New research from the University of California, Riverside, finds that some forms of worrying may be beneficial. It can activate motivation to address a problem, and – according to the researchers – help heal from trauma and depression.
In this media release of the study, the lead author Kate Sweeny describes the role of worry in motivating preventive and protective behavior; that it leads people to avoid unpleasant events. She explains that worry is associated with recovery from traumatic events, adaptive preparation and planning, recovery from depression, and partaking in activities that promote health, and prevent illness. Furthermore, people who report greater worry may perform better — in school or at the workplace — seek more information in response to stressful events, and engage in more successful problem solving.
That’s a pretty extensive list of benefits, and I think the research may overlook that there are different levels of “worry” among different personalities and the kinds of emotional conflicts people experience have an impact. But she acknowledges that “…both too much and too little worry can interfere with motivation, but the right amount of worry can motivate without paralyzing.”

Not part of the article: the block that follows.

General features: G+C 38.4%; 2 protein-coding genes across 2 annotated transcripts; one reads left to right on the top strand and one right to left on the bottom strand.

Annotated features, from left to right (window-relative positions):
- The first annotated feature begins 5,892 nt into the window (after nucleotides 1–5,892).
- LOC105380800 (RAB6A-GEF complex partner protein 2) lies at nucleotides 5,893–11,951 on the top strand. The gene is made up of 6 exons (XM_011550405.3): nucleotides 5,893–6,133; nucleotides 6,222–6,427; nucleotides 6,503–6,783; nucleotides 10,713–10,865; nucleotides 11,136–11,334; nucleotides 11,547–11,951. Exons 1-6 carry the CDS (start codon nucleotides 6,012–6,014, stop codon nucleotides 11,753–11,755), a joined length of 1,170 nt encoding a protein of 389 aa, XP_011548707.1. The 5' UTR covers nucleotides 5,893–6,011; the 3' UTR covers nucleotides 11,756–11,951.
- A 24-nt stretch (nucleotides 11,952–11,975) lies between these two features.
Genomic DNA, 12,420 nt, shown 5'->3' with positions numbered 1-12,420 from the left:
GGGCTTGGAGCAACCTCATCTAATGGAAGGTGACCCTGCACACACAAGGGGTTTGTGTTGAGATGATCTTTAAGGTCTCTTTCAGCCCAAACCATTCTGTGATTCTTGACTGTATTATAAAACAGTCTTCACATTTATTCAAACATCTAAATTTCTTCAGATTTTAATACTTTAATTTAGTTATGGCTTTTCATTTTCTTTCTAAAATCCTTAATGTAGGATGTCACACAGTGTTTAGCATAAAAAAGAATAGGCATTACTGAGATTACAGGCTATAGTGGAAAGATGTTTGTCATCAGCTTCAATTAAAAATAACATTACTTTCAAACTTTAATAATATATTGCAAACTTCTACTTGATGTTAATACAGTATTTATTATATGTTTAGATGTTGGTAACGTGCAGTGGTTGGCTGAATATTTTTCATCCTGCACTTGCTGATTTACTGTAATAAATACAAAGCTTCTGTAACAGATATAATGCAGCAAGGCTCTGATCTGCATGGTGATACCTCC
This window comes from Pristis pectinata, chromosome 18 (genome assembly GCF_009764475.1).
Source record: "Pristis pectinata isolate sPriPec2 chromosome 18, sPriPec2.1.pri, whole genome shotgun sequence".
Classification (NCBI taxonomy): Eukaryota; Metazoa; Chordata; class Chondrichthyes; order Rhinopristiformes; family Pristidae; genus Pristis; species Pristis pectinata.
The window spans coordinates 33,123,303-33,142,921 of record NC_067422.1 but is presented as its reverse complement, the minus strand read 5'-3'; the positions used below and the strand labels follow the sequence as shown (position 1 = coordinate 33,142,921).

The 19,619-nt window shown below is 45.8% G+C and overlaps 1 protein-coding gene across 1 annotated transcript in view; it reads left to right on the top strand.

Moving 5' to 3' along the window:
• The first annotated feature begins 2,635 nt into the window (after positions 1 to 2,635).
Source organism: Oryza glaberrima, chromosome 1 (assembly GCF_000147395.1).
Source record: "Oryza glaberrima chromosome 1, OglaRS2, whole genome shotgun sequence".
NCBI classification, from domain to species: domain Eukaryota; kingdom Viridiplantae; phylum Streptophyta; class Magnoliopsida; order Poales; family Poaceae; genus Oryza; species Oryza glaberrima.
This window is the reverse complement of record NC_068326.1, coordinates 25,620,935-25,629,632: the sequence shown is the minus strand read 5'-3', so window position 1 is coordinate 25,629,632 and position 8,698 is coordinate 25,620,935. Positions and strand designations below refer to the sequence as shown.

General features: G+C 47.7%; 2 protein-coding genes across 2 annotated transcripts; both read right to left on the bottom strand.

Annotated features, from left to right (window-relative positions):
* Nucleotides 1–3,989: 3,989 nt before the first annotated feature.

For example, she cites three situations of the positive benefit of worry:
- Worry serves as a cue that the situation is serious and requires action.
- Worrying about a stressor keeps the stressor at the front of one’s mind and prompts people toward action.
- The unpleasant feeling of worry motivates people to find ways to reduce their worry.
Sweeny points out that as people brace for the worst, they embrace a pessimistic outlook to mitigate potential disappointment, boosting excitement if the news is good. Therefore, both bracing and worrying have an emotional payoff following the moment of truth.
“Worrying the right amount is far better than not worrying at all.”
Credit: CPD Archive